Credit: David Flores / Kens5.com
Gary West, left to right, Raymond Rapp and Erwin "Diz" Reeves were honored Wednesday night for their contributions to coaching by the Greater San Antonio Football Coaches Foundation.
Thursday, Feb 10 at 7:31 PM
Former high school football coaches Raymond Rapp, Erwin “Diz” Reeves and Gary West started their careers in different parts of the state, but all three rose to prominence in their profession at Greater San Antonio schools.
Between them, Rapp, Reeves and West coached for more than 100 years.
“I coached for 43 years and I don’t know of anybody who enjoyed it any more than I did,” said Rapp, who coached at Churchill, East Central and Antonian. “I know what kind of impact coaches can make on people because my coaches influenced me. It was a great ride.”
Now retired, Rapp, Reeves and West were honored for their contributions to coaching by the Greater San Antonio Football Coaches Foundation on Wednesday night at MacArthur High School.
Some of the area’s top high school players in 2010 also were presented awards from the San Antonio Quarterback Club during the program.
Addressing the coaches gathered in the MacArthur auditorium, Reeves expressed humility when he was presented his plaque from the coaches’ organization by former coach and administrator Gregg Williams.
“I wrote down the names of people who I really looked up to in coaching, and it almost filled up both sides of this paper,” Reeves said, holding up the sheet. “About two-thirds of you are here
Reeves coached at Boerne, Highlands and Brackenridge before ending his high school career in 2001, after a seven-year stint as athletic director of the San Antonio Independent School.
“I loved coaching,” Reeves said. “It was really a blast.”
West, who coached at Holmes for 22 seasons when the Huskies were among the best teams in the region, said he valued the bond and trust coaches and athletes share.
“Coaches are on the front line with our youth,” said West, who lives in the River Crossing community just north of San Antonio. “Kids look up to coaches.”
West, 70, coached in Houston for 15 years before joining the Holmes staff in 1977.
West was an assistant coach at Holmes for 12 seasons, one under Frank Arnold and 11 under Gary Malesky, before taking over the program in 1989. The Huskies made the playoffs six times during West’s 10-year tenure as head coach, advancing to the state semifinals in 1992.
“We had a great run during those 22 years at Holmes,” West said. “We just happened to be there when we had some great athletes. We also had a great coaching staff. About the only thing I did was air up the footballs.”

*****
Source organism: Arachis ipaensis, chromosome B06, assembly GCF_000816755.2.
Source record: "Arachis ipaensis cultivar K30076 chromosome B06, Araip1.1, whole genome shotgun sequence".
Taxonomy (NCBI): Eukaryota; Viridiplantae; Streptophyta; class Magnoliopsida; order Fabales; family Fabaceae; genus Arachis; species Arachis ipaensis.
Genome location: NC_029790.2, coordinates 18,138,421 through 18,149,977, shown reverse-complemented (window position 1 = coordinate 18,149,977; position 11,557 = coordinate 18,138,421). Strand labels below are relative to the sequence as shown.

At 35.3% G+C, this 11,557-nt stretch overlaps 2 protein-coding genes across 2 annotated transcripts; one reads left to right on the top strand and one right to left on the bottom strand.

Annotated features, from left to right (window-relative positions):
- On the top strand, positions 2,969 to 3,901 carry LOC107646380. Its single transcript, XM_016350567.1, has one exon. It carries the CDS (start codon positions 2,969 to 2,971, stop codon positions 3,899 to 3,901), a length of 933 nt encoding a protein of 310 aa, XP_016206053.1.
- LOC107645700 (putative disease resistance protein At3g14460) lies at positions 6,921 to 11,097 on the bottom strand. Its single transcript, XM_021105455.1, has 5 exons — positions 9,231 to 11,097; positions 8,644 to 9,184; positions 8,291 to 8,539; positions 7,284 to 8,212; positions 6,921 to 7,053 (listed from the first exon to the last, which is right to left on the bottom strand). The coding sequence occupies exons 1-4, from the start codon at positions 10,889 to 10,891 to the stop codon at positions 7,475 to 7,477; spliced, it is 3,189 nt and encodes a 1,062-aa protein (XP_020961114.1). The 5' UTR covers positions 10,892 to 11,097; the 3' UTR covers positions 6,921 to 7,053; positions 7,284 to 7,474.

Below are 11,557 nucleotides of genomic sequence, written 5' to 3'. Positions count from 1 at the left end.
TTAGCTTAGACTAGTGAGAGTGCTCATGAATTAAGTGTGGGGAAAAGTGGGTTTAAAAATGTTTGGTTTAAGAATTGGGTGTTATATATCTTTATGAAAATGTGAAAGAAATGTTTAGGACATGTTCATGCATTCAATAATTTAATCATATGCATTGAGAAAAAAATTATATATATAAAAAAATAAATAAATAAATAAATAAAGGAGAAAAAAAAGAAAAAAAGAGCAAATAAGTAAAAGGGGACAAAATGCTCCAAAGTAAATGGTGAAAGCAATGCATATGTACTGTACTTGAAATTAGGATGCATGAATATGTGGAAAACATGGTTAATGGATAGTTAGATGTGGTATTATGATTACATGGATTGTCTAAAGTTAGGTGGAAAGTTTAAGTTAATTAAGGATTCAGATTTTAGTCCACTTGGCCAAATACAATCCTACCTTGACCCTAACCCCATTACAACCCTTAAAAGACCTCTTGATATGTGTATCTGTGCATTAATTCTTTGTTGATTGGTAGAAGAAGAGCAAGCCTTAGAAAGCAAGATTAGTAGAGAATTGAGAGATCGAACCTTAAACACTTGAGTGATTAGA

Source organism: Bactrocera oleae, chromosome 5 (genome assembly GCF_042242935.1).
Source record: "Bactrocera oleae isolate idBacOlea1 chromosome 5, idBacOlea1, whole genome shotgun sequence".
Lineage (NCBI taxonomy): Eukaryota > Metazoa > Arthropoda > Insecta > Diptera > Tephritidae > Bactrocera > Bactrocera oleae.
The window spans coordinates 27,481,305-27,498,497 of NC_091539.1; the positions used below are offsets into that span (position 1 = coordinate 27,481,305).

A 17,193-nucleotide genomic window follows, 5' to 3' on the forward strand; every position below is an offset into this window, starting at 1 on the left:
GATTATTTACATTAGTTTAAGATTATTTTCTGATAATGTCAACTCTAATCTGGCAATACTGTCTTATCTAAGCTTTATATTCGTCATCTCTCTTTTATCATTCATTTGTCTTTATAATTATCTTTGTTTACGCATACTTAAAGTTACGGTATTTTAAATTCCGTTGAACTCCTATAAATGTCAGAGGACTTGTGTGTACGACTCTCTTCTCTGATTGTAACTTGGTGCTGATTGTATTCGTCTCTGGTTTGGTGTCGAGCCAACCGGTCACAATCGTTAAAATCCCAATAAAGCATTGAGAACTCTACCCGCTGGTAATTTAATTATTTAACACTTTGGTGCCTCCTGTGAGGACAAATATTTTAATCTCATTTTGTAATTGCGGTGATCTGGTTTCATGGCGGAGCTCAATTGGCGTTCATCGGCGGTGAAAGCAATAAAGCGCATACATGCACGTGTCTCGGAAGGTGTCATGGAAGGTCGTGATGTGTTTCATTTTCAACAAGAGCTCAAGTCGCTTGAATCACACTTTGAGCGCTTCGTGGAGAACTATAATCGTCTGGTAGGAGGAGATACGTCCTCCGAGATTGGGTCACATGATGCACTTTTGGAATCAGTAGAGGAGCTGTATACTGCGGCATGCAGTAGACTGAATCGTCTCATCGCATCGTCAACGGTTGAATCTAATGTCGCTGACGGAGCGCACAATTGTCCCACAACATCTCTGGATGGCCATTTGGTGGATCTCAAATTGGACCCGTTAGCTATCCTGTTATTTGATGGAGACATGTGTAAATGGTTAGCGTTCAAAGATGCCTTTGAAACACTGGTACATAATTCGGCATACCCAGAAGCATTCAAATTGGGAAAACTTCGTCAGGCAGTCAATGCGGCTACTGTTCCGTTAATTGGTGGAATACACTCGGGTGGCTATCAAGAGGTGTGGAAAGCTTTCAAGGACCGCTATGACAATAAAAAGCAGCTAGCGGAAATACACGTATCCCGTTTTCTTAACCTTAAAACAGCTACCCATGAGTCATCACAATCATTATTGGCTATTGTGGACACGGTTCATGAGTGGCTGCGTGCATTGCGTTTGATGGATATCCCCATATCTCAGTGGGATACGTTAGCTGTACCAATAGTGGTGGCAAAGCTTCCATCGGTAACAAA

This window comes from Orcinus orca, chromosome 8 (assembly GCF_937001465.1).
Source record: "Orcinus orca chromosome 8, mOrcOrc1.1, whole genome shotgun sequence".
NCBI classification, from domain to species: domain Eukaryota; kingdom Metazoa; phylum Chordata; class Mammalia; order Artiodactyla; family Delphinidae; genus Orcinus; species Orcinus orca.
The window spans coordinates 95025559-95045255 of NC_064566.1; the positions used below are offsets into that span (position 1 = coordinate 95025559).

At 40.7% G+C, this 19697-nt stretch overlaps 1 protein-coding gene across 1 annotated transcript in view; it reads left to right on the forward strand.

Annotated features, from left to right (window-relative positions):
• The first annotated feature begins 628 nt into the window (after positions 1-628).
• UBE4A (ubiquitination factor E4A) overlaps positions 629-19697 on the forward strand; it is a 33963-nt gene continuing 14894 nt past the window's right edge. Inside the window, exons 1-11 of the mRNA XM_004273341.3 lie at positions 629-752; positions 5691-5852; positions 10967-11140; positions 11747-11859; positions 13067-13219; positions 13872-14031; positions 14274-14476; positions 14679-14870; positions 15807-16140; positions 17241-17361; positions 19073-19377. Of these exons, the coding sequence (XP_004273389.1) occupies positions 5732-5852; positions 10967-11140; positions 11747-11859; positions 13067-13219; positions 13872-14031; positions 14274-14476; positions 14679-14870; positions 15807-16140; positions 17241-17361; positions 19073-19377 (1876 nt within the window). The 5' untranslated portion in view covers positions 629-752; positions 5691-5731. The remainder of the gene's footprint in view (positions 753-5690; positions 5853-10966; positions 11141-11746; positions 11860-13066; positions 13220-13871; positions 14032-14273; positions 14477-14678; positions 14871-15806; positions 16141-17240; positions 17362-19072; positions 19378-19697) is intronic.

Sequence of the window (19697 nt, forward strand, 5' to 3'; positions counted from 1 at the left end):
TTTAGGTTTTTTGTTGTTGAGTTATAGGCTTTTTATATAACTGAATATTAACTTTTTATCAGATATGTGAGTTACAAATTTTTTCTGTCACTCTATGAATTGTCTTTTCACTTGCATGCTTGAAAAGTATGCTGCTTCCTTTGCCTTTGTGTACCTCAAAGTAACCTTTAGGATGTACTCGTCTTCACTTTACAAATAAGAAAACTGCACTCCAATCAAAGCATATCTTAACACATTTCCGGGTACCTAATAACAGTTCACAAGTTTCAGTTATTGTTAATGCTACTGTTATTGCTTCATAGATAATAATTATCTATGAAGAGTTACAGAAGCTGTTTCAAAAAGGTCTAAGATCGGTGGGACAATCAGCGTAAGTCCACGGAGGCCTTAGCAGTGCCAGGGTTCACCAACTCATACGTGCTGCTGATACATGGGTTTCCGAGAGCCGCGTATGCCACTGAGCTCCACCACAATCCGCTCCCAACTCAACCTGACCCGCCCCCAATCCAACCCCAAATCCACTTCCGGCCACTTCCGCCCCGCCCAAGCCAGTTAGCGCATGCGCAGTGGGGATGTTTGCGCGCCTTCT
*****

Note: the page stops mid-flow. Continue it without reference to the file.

West was being modest. Truth is, he was an outstanding coach with a knack for producing prolific offenses.
Rapp, 76, grew up in the Central Texas town of Smithville and coached at Churchill, East Central and Antonian. He also had a stint as an assistant coach at Texas Lutheran.
Rapp’s 1971 Churchill team tied district rival Lee, which went on to win the state championship with a 14-0-1 record.
Like Reeves and West, Rapp spoke reverently of his high school coach, Frank Rundell.
“He was a great man and the reason I went into coaching,” said Rapp, who lives in Canyon Lake.
One of the highlights of his career, Rapp said, was coaching with Rundell at Austin McCallum for one year in the late 1960s.
Reeves, 70, played high school football and baseball for three years in the West Texas town of Ozona. He attended Monahans High School as a freshman when Pat Bailey, later a high school football coach in San Antonio, was on the Loboes’ staff.
Reeves still talks to his high school football coach, Pete Hickman, now 84 and living in Fort Stockton, at least once a month.
“The best coach I probably had was my father, but Pete Hickman was a great influence on my life,” Reeves said.
West choked back tears when he recalled his coach at Houston Spring Branch, Darrell Tully, who died in 1997.
“I told Coach Tully I went into coaching because of his influence,” West said. “When he died, I went to his funeral and one of the first people I saw was one of his closest friends up in Houston.
“When he asked me who I was and I told him, he said, ‘You’re the one who told him you went into coaching because of him. You don’t know how much that meant to him.’”
Such are the ties that bind.